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Todd Sterling’s Top Ten Albums of 2008
By: Todd Sterling, CSO Contributing Journalist
1/9/08

1. Chris Knight: Heart Of Stone

Knight, one of the most underrated singer/songwriters in the Americana genre, hammered out another fine country-rock-folk-blues collection. Former George Satellites frontman Dan Baird sat in the producer’s chair for Heart Of Stone. Baird and Knight make a powerhouse team. Knight continues to mine the dark side of life in his songs. Rattling rockers "Homesick Gypsy" and "Hell Ain’t Half Full" are tempered with the 3/4 time "Danville" and the delicately fingered "Crooked Road."

2. John Mellencamp: Life Death Love Freedom

Who would have thought Mellencamp would release one of the best albums of his career this year? The Indiana native returned with an acoustic album of well-crafted gems. Save for the first single, the clangorous "My Sweet Love," Life Death Love Freedom is a stark collection made up of folk songs that sound like they could have been written a hundred years ago. Whether it’s the delta blues texture of "If I Die Sudden," or the strummy spiritualization of "Don’t Need This Body," Mellencamp strips away the mainstream sheen of the past and comes up with a jaw-dropping effort.

3. Jamey Johnson: That Lonesome Song

People who complain that "country ain’t country" anymore need look no further than Nashville wordsmith Jamey Johnson for a dose of the real thing. Johnson, the man behind hits for George Strait and Trace Adkins, digs deep in the dirt and comes up with a fistful of diamonds. The singer/songwriter chronicles the personal misery that came calling right around the time he was enjoying his greatest success as a songwriter. "High Cost Of Living," a drug and booze soaked canticle that ends with the gruff singer’s redemption, and the tear stained "Stars Over Alabama," an emotional number written for his mother, are as real as it gets.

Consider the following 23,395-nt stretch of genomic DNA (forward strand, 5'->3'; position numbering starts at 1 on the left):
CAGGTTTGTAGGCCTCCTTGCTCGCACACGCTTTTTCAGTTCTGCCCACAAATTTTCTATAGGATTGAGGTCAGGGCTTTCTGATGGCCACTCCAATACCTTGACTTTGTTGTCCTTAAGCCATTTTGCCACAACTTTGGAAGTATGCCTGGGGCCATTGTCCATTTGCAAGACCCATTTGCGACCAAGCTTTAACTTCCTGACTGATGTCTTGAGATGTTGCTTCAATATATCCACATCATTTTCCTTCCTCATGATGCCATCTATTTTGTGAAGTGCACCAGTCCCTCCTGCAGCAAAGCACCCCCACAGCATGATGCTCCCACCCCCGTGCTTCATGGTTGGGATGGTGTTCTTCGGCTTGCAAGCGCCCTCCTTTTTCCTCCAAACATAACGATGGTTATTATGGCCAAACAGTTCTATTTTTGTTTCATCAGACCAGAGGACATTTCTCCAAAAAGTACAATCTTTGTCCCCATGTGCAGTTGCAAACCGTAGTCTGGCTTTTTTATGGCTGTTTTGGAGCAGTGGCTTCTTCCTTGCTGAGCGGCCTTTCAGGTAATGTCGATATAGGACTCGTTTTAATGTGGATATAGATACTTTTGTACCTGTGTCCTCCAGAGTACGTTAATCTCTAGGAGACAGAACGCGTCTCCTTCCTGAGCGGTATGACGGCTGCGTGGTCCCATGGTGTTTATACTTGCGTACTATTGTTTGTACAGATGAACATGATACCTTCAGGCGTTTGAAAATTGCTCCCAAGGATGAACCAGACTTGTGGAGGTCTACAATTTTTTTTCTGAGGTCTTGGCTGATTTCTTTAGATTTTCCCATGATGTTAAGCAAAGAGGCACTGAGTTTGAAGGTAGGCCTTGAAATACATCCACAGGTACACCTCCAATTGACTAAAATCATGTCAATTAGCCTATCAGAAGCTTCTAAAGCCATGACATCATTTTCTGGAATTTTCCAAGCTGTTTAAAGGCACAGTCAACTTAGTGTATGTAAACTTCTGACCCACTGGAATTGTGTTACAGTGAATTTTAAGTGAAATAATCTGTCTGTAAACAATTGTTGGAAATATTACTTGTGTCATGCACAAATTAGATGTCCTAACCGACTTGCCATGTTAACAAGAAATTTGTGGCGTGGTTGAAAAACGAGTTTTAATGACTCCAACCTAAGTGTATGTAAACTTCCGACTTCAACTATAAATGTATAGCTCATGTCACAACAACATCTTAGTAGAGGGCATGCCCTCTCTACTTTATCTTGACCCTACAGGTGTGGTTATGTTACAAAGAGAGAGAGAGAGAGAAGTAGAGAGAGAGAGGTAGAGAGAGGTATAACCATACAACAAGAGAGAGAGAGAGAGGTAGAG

4. Rodney Crowell: Sex & Gasoline

Riding a string of brilliant albums – The Houston Kid, Fates Right Hand and The Outsider – Rodney Crowell returned this year with Sex & Gasoline. Once again Crowell is in fine writing and vocal form. While not as penetrating as Fates Right Hand or as lyrically and musically gripping as The Outsider, Sex & Gasoline is a solid album. Guitarist Will Kimbrough, who played a big role in both Fates Right Hand and The Outsider, is absent this time around (which might be one of the reasons the disc doesn’t quite live up to Crowell’s last two releases). "Sex & Gasoline" and "Forty Winters" stand among the best compositions Crowell has ever written.

5. Jakob Dylan: Seeing Things

Jakob Dylan stepped out from the shadows in a big way this year. On break from his band The Wallflowers, Dylan released Seeing Things, a stripped down acoustic album that rivals his legendary father’s best work. Dylan has penned a set of timeless folk songs, songs that live and breathe in the sparsest (and often darkest) environments. Tracks like "Evil Is Alive And Well," "War Is Kind" and "On Up The Mountain" are poetry set to music. Dylan may or may not return to The Wallflowers, but one thing is for sure, he doesn’t ever need to write another song to prove he is every bit the artist his father is.

6. Lucinda Williams: Little Honey